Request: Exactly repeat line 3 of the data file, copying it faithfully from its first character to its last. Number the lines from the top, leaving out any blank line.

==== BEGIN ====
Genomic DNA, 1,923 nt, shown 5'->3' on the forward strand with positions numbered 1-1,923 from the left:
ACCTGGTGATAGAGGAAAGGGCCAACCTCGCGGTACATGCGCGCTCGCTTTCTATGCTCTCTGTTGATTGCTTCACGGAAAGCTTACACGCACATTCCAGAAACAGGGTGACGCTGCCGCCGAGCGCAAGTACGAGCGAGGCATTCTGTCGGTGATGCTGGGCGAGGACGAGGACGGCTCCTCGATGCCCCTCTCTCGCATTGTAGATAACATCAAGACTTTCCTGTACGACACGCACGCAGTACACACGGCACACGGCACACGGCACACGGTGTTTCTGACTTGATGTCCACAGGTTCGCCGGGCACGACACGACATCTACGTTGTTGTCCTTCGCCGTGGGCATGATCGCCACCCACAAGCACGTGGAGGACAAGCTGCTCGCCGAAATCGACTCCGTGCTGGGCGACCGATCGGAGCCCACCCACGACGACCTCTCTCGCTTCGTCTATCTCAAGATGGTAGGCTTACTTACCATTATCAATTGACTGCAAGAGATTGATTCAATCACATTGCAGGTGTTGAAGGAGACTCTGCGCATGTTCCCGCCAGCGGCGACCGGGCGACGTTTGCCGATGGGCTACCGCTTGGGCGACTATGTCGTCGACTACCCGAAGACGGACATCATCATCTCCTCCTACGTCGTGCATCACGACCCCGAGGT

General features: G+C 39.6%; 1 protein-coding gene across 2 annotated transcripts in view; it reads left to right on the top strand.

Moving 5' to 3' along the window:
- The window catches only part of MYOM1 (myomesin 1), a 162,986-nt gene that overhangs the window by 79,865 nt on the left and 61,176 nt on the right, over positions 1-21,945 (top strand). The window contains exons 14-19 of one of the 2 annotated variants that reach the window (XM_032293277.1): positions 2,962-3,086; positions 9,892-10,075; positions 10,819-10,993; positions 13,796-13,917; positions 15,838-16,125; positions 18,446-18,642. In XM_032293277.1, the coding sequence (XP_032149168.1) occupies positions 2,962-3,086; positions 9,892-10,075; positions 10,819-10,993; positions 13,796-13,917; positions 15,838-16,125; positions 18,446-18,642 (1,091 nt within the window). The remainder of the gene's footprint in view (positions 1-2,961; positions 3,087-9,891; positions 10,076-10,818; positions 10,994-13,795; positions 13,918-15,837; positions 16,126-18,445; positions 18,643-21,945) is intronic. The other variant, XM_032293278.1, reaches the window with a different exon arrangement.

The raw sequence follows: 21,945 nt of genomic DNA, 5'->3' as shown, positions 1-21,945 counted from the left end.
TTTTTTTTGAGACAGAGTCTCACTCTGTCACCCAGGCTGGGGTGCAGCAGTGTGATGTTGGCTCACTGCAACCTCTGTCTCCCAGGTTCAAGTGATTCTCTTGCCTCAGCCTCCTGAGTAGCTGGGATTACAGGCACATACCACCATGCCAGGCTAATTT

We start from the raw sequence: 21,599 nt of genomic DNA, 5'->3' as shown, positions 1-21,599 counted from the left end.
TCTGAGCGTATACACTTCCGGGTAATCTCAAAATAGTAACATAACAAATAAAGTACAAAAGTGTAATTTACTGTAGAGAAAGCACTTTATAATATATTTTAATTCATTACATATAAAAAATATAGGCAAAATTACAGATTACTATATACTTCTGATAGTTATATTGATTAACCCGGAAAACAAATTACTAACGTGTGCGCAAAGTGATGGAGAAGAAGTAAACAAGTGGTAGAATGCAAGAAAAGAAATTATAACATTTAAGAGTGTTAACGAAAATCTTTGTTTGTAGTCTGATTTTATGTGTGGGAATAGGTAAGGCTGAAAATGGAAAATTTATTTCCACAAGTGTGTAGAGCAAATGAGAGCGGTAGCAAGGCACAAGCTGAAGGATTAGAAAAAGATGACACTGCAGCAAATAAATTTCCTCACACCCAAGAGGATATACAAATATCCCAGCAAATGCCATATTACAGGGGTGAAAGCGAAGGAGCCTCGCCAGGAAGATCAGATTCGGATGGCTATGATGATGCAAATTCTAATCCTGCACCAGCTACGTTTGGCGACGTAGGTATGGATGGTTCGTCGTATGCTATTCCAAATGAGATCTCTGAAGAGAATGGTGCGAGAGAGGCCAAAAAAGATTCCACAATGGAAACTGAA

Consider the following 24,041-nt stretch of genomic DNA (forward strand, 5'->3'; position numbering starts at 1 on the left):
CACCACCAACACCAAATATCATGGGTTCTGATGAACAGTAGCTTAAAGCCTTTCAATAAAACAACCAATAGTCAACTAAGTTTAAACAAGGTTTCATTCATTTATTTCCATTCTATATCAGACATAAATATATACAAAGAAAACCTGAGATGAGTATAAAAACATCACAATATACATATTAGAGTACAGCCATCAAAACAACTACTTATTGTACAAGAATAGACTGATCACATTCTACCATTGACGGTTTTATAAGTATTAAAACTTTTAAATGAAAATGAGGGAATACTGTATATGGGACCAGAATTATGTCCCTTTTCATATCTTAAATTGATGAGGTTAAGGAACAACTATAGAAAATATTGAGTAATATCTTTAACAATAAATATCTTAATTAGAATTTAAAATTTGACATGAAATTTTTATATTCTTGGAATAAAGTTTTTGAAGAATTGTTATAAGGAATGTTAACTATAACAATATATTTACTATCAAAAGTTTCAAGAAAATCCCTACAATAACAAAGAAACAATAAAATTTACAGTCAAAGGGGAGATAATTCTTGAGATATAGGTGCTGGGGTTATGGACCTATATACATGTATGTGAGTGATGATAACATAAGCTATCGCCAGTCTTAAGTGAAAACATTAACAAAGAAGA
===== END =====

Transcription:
General features: G+C 39.6%; 1 protein-coding gene across 2 annotated transcripts in view; it reads left to right on the top strand.